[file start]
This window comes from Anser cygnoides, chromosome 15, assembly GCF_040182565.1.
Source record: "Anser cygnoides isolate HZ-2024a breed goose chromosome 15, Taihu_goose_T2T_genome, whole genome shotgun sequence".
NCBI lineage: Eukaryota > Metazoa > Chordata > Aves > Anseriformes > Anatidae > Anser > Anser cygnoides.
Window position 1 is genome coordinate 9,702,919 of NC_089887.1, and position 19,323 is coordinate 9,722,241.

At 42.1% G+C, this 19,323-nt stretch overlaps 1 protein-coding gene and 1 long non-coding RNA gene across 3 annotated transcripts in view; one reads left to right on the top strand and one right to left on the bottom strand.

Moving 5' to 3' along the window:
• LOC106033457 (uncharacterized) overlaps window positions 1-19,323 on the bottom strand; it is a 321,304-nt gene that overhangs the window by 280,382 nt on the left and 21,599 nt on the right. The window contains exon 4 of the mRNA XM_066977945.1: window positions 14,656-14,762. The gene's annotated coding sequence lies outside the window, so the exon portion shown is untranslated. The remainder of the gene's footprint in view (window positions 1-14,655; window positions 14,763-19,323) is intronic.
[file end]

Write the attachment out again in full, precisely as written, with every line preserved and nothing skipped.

This window comes from Anser cygnoides, chromosome 15, assembly GCF_040182565.1.
Source record: "Anser cygnoides isolate HZ-2024a breed goose chromosome 15, Taihu_goose_T2T_genome, whole genome shotgun sequence".
NCBI lineage: Eukaryota > Metazoa > Chordata > Aves > Anseriformes > Anatidae > Anser > Anser cygnoides.
Window position 1 is genome coordinate 9,702,919 of NC_089887.1, and position 19,323 is coordinate 9,722,241.

At 42.1% G+C, this 19,323-nt stretch overlaps 1 protein-coding gene and 1 long non-coding RNA gene across 3 annotated transcripts in view; one reads left to right on the top strand and one right to left on the bottom strand.

Moving 5' to 3' along the window:
• LOC106033457 (uncharacterized) overlaps window positions 1-19,323 on the bottom strand; it is a 321,304-nt gene that overhangs the window by 280,382 nt on the left and 21,599 nt on the right. The window contains exon 4 of the mRNA XM_066977945.1: window positions 14,656-14,762. The gene's annotated coding sequence lies outside the window, so the exon portion shown is untranslated. The remainder of the gene's footprint in view (window positions 1-14,655; window positions 14,763-19,323) is intronic.